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On June 21, the John Muir Trust will mark 21 years of looking after the UK’s highest mountain for the benefit of people and nature.
The conservation charity’s work focuses on managing visitor impact, carrying out wildlife and habitat surveys, encouraging the natural expansion of native woodland and connecting with the local community.
A challenge for charity, a hike with friends, or a personal triumph – Ben Nevis makes memories for thousands of people every year.
A symbol of the West Coast adventure scene, it draws in valuable tourism revenue for local businesses, while the glens and forests around it offer important habitat for several species of birds and mammals, some of which are listed as threatened.
Not an easy balance to strike when between 150-155,000 visitors from all over the world walk the same tracks up and around the UK’s highest mountain every year.
Yet against this backdrop, golden and white-tailed eagles, pine martens, water vole, snow bunting, ptarmigan, and rare butterflies such as the mountain ringlet and chequered skipper can all be found thriving here. As can 75 different species of lichen, 33 of which are considered rare in the UK.
The John Muir Trust took over the care of 1,761 hectares (equivalent to 2,766 football pitches) within the Ben Nevis and Glencoe National Scenic Area in 2000. As a charity dedicated to the experience, protection and repair of wild places – this was an opportunity to showcase that nature-led conservation and high visitor numbers are not
‘What we want to do is make sure the Ben and the Glen continue to be accessible, but also to make sure these areas maintain some of their essential wildness – from the quiet of hidden corries to the abundant wildlife in the ancient woodland,’ said Alison Austin, the John Muir Trust’s Nevis Manager.
The land managed by the trust starts from where the main mountain track starts to zig zag up to the summit, and includes the valley that connects Steall Falls to the knife edge of the Càrn Mòr Dearg ridge, and east to the summits of Aonach Beag (1,234 m), and Sgurr Choinnich Beag (963 m). Within this sits 24 hectares of ancient woodland, vital breeding habitat for birds and bats.
For the past 15 years, the John Muir Trust has been monitoring the species and habitats in the area – collecting data which informs conservation and management plans. This provides a fantastic opportunity to engage school and youth groups. The charity has led 74 educational field trips and 64 children’s nature events in recent years, engaging with 22 primary and three high schools in Lochaber.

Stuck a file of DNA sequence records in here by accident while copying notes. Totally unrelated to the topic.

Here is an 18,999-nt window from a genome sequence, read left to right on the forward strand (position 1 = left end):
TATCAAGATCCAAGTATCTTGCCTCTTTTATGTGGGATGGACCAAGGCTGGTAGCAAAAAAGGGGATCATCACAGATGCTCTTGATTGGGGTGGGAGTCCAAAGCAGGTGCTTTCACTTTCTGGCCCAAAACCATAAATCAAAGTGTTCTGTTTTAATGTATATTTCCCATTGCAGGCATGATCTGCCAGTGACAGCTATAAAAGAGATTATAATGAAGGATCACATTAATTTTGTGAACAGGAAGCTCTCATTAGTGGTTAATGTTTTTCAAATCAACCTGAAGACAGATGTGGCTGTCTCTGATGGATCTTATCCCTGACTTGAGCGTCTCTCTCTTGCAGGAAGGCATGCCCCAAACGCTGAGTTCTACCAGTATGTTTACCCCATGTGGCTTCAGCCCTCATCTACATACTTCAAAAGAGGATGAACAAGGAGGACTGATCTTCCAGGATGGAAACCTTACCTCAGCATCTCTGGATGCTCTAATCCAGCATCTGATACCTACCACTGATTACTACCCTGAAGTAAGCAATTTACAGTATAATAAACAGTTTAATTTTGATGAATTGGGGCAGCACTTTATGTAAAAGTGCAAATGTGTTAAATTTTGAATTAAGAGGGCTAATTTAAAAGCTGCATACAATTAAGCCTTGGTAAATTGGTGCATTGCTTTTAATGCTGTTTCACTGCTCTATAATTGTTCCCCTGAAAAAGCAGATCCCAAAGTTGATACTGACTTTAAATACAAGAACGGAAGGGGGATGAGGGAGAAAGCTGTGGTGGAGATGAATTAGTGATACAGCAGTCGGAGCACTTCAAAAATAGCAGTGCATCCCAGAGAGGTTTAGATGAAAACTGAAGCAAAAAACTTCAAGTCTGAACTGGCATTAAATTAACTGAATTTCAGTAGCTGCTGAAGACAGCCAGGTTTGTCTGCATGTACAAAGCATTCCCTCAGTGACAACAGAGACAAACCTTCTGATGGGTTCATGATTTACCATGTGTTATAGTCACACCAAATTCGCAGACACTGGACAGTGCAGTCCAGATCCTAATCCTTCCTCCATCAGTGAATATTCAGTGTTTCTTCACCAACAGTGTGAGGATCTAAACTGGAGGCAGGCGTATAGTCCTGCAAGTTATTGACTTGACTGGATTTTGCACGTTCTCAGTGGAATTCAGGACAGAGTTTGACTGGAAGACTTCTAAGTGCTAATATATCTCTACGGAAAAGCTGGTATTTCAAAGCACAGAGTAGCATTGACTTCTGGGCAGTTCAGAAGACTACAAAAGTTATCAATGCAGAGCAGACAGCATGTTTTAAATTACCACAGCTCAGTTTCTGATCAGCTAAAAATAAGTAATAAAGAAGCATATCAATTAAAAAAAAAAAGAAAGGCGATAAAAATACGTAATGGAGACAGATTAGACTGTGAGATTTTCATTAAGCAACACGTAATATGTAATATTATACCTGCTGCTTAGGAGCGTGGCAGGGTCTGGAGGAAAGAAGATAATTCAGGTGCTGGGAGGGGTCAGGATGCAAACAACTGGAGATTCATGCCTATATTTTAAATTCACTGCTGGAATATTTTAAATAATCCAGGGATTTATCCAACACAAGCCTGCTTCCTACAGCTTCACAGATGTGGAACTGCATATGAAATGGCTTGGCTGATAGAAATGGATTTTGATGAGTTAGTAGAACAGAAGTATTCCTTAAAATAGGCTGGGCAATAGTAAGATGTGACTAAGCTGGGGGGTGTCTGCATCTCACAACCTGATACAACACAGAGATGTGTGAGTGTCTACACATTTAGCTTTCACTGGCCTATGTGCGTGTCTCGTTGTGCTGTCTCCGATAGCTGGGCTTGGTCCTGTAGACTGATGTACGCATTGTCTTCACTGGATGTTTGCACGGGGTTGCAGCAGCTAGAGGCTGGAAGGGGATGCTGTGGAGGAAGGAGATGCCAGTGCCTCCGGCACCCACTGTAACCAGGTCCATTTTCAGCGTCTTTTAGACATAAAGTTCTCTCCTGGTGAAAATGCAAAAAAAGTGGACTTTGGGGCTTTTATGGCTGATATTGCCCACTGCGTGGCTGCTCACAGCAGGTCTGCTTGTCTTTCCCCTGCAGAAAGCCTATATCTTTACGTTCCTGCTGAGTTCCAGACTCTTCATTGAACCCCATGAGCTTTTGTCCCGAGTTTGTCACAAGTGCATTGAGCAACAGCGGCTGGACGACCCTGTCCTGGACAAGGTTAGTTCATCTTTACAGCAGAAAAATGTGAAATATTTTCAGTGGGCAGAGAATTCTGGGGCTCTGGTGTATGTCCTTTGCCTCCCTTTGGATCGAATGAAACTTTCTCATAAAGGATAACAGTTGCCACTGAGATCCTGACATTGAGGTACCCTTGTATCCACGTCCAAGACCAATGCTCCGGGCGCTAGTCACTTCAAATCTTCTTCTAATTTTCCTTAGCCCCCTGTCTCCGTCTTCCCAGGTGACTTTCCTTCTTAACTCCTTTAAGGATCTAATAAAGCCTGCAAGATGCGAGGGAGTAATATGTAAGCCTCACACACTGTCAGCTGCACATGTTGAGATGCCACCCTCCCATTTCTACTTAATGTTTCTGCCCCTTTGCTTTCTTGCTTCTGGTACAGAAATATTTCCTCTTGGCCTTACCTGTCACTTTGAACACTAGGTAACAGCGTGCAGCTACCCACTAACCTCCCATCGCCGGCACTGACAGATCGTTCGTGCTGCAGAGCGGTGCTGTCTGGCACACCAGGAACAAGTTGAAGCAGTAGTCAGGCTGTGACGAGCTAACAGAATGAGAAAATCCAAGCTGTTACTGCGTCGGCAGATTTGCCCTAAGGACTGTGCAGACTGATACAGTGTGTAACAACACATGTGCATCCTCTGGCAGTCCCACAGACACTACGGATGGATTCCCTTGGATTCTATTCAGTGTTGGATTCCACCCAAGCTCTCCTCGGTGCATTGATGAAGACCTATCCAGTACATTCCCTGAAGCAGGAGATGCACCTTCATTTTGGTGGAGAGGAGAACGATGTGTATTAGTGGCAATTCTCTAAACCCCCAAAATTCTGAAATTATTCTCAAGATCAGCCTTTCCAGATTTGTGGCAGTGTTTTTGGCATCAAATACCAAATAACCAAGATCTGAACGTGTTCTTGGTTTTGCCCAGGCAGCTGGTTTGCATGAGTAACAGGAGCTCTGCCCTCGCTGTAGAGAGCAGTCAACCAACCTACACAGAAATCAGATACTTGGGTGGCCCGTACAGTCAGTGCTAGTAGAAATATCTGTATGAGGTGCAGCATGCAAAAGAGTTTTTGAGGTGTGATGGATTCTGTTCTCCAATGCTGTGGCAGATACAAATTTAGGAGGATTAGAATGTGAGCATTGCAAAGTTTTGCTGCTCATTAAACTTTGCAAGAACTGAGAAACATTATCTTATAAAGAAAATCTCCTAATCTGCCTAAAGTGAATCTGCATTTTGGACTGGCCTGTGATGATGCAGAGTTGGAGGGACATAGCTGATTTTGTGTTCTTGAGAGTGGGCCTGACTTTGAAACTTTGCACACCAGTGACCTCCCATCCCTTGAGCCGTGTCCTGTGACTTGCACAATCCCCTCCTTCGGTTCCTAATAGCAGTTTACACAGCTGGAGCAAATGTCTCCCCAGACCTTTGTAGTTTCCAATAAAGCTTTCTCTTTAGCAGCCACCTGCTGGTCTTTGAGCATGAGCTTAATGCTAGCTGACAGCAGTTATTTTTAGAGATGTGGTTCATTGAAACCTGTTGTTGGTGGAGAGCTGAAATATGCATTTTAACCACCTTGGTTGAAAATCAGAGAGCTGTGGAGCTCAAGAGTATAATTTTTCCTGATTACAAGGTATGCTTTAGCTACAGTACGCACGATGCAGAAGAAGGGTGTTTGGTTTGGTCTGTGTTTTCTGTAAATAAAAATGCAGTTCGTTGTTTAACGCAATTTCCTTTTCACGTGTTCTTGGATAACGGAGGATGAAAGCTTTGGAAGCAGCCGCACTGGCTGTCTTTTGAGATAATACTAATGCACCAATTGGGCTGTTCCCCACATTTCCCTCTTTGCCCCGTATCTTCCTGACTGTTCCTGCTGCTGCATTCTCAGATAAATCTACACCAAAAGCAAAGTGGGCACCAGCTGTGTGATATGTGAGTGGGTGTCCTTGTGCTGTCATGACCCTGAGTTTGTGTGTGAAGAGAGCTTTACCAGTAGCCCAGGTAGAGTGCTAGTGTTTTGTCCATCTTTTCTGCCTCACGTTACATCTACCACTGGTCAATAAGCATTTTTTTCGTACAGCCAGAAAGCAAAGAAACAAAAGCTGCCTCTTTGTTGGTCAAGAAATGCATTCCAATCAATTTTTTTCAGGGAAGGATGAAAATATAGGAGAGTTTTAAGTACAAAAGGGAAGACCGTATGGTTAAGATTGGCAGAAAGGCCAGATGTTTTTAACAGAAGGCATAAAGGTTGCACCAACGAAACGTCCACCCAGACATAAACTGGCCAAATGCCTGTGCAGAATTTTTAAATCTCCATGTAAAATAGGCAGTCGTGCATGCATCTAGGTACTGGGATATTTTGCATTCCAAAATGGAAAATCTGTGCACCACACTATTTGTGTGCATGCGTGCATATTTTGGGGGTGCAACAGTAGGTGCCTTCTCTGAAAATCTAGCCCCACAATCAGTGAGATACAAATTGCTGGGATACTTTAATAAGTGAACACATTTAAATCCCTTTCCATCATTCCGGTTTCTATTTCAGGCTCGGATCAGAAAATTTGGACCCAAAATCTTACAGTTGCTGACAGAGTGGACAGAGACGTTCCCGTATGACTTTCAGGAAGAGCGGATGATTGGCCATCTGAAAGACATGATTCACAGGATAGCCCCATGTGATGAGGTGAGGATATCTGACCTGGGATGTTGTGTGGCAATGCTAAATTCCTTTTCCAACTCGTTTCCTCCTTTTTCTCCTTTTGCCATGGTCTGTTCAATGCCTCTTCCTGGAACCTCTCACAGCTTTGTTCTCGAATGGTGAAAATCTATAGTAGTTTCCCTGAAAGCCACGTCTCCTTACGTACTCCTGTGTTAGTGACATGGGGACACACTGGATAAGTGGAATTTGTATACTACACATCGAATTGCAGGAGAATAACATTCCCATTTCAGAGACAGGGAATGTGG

The John Muir Trust’s highly popular annual Wild Poetry Competition has seen more than 4,000 English and Gaelic entries to date. In 2021, Cooper Spence from Inverlochy Primary, Edie Crosbie from Kilchoan Primary, and Anna Fothergill and Lucia Young from Bunsgoil Mhalaig all won first places in their categories for their poems about wild places and wildlife.
‘Inspiring young people to get involved with wild places is something the Trust feels very strongly about,’ said Fort William’s Nathan Berrie, JMT Nevis Conservation Officer.
‘We all have a responsibility to care for these places that are so important – for our economy, for reducing the impacts of climate change, and for our own wellbeing.
‘You could argue that young people have more at stake here than anyone else, as the people that will inherit the consequences of the actions we take now.
‘They’ve all got a right to get involved and have a say.’
Managing the impact of the thousands of visitors each year on such a fragile landscape takes collaboration, which is why the Nevis Landscape Partnership – a collective of 15 Nevis stakeholders and landowners including the John Muir Trust – was established in 2002.
In 2014, the Heritage Lottery Fund awarded the Nevis Landscape Partnership £3.9 million to deliver 19 projects over five years which has contributed to continual path maintenance, cairn repair, and bridge work in the Glen, amongst other conservation activities.
‘A lot of folk who visit Ben Nevis might not realise how much work goes in to maintaining the paths they walk along,’ added Alison, ‘but path erosion from people taking shortcuts or walking on the very edge of a trail very quickly escalates with wind and rain, impacting vegetation and scarring the landscape people have come here to enjoy.
‘Walking the Ben is free, but it costs around £7,000 just to maintain the paths annually and can cost in the region of £30,000 to carry out essential repairs every couple of years. Often it can be much more.’
Volunteers have made much of the visitor impact reduction possible. Over the past 19 years. Alison estimates there have been over 1,000 days of work carried out by volunteers – the equivalent to a full-time employee for four years.
In that time, she estimates around 280 bin bags of litter have been removed from the mountain.
‘We couldn’t do what we do without the amazing volunteers, who give up their time to help us strike this balance for people and wildlife in the Ben and the Glen,’ she concluded.
‘This mountain has got something for everyone, and it’s a fantastic place for the Trust to showcase our vision for wild places that benefit local communities, businesses, visitors and wildlife.’